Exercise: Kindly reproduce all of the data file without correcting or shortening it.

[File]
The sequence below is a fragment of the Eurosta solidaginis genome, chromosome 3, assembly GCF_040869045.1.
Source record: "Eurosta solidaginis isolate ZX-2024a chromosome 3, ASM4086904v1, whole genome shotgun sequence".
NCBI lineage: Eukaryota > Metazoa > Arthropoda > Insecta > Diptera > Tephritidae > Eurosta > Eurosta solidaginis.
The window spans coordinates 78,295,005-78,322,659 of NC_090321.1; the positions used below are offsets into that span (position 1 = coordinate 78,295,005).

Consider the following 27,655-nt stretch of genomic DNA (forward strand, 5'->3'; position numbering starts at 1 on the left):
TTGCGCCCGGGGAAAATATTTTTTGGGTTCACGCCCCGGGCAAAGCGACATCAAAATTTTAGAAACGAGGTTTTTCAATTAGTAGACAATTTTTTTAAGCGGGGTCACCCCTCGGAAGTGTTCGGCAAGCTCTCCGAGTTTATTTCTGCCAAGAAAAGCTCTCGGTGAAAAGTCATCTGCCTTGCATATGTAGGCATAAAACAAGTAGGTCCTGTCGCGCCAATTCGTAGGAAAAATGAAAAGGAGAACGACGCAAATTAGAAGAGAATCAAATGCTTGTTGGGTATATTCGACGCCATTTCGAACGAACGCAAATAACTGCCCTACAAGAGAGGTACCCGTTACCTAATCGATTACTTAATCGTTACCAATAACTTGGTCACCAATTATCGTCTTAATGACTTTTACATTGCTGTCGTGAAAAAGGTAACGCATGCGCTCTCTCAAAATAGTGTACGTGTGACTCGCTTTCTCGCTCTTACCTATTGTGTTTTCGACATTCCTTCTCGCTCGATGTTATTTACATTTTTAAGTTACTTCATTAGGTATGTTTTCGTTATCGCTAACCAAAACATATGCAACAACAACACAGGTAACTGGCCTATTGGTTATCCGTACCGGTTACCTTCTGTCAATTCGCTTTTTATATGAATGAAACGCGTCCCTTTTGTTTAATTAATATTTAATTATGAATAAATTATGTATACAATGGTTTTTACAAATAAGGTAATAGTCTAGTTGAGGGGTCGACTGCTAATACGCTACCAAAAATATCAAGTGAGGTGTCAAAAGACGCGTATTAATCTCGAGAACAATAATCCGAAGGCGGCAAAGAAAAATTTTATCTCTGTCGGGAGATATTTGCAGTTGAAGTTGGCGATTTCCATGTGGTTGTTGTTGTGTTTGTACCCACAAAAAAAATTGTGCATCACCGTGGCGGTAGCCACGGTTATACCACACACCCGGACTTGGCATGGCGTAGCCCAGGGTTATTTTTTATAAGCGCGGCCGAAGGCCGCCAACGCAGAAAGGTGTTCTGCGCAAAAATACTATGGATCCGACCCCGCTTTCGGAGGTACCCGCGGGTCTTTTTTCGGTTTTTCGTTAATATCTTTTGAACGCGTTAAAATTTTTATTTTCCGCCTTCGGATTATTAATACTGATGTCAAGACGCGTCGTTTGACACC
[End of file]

The sequence below is a fragment of the Eurosta solidaginis genome, chromosome 3, assembly GCF_040869045.1.
Source record: "Eurosta solidaginis isolate ZX-2024a chromosome 3, ASM4086904v1, whole genome shotgun sequence".
NCBI lineage: Eukaryota > Metazoa > Arthropoda > Insecta > Diptera > Tephritidae > Eurosta > Eurosta solidaginis.
The window spans coordinates 78,295,005-78,322,659 of NC_090321.1; the positions used below are offsets into that span (position 1 = coordinate 78,295,005).

Consider the following 27,655-nt stretch of genomic DNA (forward strand, 5'->3'; position numbering starts at 1 on the left):
TTGCGCCCGGGGAAAATATTTTTTGGGTTCACGCCCCGGGCAAAGCGACATCAAAATTTTAGAAACGAGGTTTTTCAATTAGTAGACAATTTTTTTAAGCGGGGTCACCCCTCGGAAGTGTTCGGCAAGCTCTCCGAGTTTATTTCTGCCAAGAAAAGCTCTCGGTGAAAAGTCATCTGCCTTGCATATGTAGGCATAAAACAAGTAGGTCCTGTCGCGCCAATTCGTAGGAAAAATGAAAAGGAGAACGACGCAAATTAGAAGAGAATCAAATGCTTGTTGGGTATATTCGACGCCATTTCGAACGAACGCAAATAACTGCCCTACAAGAGAGGTACCCGTTACCTAATCGATTACTTAATCGTTACCAATAACTTGGTCACCAATTATCGTCTTAATGACTTTTACATTGCTGTCGTGAAAAAGGTAACGCATGCGCTCTCTCAAAATAGTGTACGTGTGACTCGCTTTCTCGCTCTTACCTATTGTGTTTTCGACATTCCTTCTCGCTCGATGTTATTTACATTTTTAAGTTACTTCATTAGGTATGTTTTCGTTATCGCTAACCAAAACATATGCAACAACAACACAGGTAACTGGCCTATTGGTTATCCGTACCGGTTACCTTCTGTCAATTCGCTTTTTATATGAATGAAACGCGTCCCTTTTGTTTAATTAATATTTAATTATGAATAAATTATGTATACAATGGTTTTTACAAATAAGGTAATAGTCTAGTTGAGGGGTCGACTGCTAATACGCTACCAAAAATATCAAGTGAGGTGTCAAAAGACGCGTATTAATCTCGAGAACAATAATCCGAAGGCGGCAAAGAAAAATTTTATCTCTGTCGGGAGATATTTGCAGTTGAAGTTGGCGATTTCCATGTGGTTGTTGTTGTGTTTGTACCCACAAAAAAAATTGTGCATCACCGTGGCGGTAGCCACGGTTATACCACACACCCGGACTTGGCATGGCGTAGCCCAGGGTTATTTTTTATAAGCGCGGCCGAAGGCCGCCAACGCAGAAAGGTGTTCTGCGCAAAAATACTATGGATCCGACCCCGCTTTCGGAGGTACCCGCGGGTCTTTTTTCGGTTTTTCGTTAATATCTTTTGAACGCGTTAAAATTTTTATTTTCCGCCTTCGGATTATTAATACTGATGTCAAGACGCGTCGTTTGACACC